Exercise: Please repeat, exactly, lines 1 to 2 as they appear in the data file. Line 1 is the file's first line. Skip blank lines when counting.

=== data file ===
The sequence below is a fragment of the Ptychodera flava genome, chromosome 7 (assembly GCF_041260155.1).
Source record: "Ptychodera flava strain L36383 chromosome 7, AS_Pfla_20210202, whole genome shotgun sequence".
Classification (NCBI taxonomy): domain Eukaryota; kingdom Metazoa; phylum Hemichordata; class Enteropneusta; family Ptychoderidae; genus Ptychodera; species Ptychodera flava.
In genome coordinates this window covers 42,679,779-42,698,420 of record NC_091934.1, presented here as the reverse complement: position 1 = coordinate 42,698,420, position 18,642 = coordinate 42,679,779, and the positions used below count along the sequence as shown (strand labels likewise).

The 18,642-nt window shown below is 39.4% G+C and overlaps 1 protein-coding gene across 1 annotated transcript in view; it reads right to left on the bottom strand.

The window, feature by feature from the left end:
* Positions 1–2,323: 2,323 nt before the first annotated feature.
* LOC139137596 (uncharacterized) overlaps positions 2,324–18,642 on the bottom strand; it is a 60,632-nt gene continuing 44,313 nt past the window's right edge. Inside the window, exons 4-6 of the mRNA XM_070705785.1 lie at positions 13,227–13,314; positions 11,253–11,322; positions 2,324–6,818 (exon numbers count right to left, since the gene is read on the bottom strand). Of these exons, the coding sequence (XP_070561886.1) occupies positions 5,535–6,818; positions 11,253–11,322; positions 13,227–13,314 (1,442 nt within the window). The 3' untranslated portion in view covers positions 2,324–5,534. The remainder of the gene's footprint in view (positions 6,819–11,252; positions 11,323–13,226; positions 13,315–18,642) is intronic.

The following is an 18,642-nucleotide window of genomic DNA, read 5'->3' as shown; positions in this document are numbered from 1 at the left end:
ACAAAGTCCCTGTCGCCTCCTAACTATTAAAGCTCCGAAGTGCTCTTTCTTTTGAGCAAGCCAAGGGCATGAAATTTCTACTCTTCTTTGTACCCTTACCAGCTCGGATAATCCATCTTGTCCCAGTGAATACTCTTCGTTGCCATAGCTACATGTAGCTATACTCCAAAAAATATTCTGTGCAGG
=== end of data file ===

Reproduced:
The sequence below is a fragment of the Ptychodera flava genome, chromosome 7 (assembly GCF_041260155.1).
Source record: "Ptychodera flava strain L36383 chromosome 7, AS_Pfla_20210202, whole genome shotgun sequence".